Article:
On centre ground

There's common ground between the main speakers and the centre channel. Both units have exactly the same measured performance; identical impedance plots, sensitivity and frequency response.

Both main and centre speakers are rated at working between 100Hz-20kHz, although the amount of roll-off at the frequency extremes is not rated, and that extra driver in the Alumni 5 will give the speaker more authority at the bottom-end, even if it's not acknowledged in the on-paper specs.

The subwoofer is perhaps the most traditional component in the package, lacking the remote control/measuring microphone system deployed in the bigger designs from the same brand.

Nevertheless, it's still got all the usual raft of phase, level and frequency controls, and the combination of a modest 120W amp and a 200mm long-throw front-firing driver, with a small fist-sized down-firing port, make the sub a handy addition to the team.

The port means there's no option but to use spikes to raise the sub off the floor, though. It is worth noting that these speakers are not the loudest around at any specific volume level. However, what they lack in efficiency (measured at just 6dB), they make up for in finesse.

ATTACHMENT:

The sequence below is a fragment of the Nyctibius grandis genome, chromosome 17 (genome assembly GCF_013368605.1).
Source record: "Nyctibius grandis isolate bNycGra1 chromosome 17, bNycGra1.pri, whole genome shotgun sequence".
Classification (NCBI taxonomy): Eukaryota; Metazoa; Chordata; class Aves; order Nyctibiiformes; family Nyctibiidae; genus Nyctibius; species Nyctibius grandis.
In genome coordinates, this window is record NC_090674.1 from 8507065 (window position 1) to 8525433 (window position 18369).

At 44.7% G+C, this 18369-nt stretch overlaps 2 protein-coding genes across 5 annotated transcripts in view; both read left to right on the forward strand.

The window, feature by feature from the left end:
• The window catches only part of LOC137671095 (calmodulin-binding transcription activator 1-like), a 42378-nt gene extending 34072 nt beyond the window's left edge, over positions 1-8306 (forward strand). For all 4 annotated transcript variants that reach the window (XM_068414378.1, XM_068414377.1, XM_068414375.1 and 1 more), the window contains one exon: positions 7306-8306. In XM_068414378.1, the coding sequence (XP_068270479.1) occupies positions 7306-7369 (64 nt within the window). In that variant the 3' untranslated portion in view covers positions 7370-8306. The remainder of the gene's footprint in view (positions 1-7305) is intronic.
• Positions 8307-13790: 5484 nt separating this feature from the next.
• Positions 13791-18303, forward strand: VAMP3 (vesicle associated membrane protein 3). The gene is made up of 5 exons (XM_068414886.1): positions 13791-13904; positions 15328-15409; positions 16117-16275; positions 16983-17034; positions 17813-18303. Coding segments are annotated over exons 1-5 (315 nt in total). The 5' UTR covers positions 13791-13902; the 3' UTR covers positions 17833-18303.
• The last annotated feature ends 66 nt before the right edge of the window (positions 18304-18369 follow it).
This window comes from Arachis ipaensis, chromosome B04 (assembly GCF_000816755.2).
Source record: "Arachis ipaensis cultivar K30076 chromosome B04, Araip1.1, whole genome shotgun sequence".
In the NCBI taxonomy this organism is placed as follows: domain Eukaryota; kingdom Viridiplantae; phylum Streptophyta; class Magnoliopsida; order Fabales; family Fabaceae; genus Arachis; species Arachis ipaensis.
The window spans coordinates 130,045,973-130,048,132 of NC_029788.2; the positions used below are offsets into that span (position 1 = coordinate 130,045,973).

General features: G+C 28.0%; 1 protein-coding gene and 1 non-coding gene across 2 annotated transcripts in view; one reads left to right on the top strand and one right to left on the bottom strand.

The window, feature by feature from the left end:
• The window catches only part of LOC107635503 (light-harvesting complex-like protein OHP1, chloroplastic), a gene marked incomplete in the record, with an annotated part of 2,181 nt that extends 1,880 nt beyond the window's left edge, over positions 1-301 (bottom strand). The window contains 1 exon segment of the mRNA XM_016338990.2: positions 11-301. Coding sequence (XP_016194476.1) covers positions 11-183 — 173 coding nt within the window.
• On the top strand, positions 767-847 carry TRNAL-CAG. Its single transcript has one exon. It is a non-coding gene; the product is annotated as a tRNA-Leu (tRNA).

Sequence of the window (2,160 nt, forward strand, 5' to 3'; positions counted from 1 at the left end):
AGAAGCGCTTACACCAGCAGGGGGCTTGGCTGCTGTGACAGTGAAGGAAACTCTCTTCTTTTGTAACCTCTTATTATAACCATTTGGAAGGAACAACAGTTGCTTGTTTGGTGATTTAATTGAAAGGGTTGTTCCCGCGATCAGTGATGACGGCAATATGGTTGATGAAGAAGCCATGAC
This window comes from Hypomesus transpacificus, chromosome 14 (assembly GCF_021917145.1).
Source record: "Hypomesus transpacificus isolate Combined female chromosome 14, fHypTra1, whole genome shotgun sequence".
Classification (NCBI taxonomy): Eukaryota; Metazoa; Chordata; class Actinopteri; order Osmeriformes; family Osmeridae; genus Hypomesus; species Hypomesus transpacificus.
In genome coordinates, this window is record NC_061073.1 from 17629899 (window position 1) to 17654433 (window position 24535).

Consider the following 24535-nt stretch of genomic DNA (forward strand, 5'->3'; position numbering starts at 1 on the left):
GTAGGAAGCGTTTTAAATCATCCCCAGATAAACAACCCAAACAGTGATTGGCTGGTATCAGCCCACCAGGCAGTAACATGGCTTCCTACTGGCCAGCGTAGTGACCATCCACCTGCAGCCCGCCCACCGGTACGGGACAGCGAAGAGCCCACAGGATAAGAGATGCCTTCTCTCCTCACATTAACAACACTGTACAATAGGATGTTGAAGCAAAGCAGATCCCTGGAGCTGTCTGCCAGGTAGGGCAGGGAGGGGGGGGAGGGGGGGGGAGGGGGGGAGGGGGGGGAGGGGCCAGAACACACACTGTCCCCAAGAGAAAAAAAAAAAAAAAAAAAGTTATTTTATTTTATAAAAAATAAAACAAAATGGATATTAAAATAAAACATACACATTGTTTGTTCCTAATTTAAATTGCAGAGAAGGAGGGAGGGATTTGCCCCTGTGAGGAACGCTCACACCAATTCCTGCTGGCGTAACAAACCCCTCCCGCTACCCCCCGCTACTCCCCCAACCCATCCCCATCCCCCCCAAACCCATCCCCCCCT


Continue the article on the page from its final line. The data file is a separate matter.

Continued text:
I'd say that the size of this package makes it ideal for typical UK-sized living rooms, and certainly the superior design aesthetics will win it plaudits from the most vocal speakerphiles.

It does come with some design caveats though. Specifically, the subwoofer won't deliver the sort of visceral slugger-bass that some cinephiles demand, but back in the real world, the speakers blend together perfectly well.

The performance is deceptive - do the hi-fi buff trick of closing your eyes while listening to the sounds and there's absolutely no-way you would guess these speakers aren't twice their physical size. They are also extremely difficult to locate in the room from an audio standing, and seem to have no problem articulating a seamless soundscape.